Some gardeners even plant most of the stem to the side a few inches below the soil surface, supporting the leafy “head” with a small pillow of soil.

All of this will get the tomatoes off to a good start, but a lot can go wrong from there. One of the biggest prohibitions on growing tomatoes is avoiding disease – especially the very common septoria leaf spot and the fungal diseases of late blight.

Page-Mann has written an excellent free 14-page guide – with photos – on organic disease management in tomatoes. It is available for free download on the Fruition Seeds Website.

Hanging color

Hanging flower baskets add eye-level color to the landscape. This is Jim Charlier’s backyard, a perennial favorite on the Garden Walk Buffalo tour.

How to plant a hanging basket

A quick and inexpensive way to add color to the porch is to use a hanging basket or two.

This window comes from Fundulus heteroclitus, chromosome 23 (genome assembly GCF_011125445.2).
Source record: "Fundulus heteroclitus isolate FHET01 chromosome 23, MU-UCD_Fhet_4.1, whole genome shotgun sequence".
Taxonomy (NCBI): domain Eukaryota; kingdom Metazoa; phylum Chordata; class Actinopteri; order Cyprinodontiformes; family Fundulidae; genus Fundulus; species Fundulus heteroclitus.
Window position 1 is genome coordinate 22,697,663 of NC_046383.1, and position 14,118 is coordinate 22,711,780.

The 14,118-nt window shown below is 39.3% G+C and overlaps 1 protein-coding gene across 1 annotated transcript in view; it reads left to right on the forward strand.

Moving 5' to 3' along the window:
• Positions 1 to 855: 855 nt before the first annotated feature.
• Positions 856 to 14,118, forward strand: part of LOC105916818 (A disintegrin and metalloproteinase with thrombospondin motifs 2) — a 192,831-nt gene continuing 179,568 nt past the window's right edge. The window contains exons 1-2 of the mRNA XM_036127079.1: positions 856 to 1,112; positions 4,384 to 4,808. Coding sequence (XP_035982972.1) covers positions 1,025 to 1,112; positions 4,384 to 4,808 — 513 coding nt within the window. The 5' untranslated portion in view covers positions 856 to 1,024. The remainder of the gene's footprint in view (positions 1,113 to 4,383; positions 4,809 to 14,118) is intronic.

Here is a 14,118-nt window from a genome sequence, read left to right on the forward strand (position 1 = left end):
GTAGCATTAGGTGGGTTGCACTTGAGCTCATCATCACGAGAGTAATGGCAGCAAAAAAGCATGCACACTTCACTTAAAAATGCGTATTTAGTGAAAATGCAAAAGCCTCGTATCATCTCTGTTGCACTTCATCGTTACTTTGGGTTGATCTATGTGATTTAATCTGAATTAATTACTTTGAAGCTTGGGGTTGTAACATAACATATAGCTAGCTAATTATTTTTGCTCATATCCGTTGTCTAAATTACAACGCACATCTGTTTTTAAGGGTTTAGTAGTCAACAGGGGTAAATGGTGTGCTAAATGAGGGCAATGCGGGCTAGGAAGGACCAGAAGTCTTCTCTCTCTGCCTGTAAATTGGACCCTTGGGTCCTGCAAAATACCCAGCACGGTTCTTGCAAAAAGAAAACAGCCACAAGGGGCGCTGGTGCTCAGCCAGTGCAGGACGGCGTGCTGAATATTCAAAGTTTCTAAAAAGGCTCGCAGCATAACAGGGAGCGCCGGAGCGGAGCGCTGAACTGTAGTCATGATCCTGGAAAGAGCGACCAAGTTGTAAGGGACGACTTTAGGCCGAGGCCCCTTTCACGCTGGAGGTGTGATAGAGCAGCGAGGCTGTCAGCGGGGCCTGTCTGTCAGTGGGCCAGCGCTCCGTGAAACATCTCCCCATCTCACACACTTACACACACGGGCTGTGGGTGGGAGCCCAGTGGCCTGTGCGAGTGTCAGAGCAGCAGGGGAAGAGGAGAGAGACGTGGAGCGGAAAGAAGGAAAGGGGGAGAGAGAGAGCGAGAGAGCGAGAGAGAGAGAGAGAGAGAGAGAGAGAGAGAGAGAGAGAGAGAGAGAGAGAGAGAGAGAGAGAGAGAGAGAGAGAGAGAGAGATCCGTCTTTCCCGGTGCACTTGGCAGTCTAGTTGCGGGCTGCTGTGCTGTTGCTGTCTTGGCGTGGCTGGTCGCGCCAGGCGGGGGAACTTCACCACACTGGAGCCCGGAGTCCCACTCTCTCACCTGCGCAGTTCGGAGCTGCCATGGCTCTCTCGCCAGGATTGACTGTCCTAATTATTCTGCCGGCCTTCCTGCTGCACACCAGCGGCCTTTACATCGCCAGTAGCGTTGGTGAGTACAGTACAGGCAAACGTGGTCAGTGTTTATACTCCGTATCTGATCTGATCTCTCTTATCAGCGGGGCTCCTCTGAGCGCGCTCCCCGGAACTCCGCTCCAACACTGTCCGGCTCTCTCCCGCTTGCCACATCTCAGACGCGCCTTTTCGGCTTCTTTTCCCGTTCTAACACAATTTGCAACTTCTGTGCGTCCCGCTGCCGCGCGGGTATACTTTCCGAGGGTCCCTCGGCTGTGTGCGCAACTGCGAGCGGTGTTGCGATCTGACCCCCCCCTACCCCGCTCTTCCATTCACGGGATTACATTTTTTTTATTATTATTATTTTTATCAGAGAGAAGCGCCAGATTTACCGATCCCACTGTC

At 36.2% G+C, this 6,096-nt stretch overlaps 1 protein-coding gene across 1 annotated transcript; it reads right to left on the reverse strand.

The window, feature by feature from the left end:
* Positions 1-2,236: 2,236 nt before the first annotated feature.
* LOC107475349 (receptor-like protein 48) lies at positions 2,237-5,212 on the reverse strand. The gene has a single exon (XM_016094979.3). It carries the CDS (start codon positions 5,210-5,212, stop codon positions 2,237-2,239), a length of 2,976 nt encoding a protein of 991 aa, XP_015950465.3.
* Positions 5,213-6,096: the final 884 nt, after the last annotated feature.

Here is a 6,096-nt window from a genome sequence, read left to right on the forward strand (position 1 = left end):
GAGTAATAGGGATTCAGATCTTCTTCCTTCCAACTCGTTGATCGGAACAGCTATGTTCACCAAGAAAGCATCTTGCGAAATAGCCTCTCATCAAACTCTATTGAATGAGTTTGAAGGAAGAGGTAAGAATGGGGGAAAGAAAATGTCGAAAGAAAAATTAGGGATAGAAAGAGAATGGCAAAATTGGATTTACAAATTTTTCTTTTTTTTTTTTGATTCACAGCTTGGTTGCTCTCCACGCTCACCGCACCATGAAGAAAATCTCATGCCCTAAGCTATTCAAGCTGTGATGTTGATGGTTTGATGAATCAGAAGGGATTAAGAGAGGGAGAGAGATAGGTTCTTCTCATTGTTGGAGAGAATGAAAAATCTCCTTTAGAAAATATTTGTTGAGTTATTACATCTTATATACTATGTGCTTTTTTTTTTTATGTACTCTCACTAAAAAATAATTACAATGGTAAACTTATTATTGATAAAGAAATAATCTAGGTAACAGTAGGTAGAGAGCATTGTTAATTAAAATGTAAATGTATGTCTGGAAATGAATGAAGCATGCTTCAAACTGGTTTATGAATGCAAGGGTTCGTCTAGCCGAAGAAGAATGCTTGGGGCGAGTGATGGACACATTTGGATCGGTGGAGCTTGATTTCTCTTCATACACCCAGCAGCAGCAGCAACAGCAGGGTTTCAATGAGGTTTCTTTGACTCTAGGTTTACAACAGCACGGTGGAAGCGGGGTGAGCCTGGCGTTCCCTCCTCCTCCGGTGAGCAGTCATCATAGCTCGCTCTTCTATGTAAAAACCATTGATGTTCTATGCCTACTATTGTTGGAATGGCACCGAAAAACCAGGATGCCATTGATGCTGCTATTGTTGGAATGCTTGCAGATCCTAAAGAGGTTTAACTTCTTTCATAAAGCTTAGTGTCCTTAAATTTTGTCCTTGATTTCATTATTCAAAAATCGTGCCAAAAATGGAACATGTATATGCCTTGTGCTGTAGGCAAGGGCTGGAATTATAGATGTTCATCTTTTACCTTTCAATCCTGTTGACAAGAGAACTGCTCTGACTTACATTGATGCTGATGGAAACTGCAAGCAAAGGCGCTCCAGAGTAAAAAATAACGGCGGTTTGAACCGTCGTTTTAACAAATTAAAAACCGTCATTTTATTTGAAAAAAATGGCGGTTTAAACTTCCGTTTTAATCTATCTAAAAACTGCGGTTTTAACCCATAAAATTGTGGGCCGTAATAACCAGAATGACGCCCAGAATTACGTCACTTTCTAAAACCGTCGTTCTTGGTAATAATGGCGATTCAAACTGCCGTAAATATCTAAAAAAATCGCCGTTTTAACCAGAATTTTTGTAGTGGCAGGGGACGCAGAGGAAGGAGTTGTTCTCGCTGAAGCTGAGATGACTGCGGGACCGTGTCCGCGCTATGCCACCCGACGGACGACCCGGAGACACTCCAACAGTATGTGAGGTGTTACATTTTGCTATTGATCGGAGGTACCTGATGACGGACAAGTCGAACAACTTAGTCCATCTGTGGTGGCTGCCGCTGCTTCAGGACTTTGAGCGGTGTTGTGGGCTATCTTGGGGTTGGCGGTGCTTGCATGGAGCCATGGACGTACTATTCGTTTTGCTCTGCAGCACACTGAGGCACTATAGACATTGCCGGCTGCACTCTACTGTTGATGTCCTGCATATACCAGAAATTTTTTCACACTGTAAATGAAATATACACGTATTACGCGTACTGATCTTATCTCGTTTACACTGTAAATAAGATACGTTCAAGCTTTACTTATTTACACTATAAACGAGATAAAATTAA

These flower balls on a string hang down at eye level and, if planted well and cared for, give non-stop Mother’s Day gel color.

Most garden centers have hanging baskets already planted that look good – ready to take home and hang up.

Less expensive in the long run is to invest in your own wire baskets, which you can replant each spring. Some tips to achieve this …

1.) Lean towards larger baskets, which do not dry as quickly as the smaller ones. Line the inside of your frame with fresh sphagnum moss every year … or with ready-to-use moss or fiber liner. Reduce evaporative loss by lining the inside (but NOT the bottom) of your basket with a heavy sheet of plastic.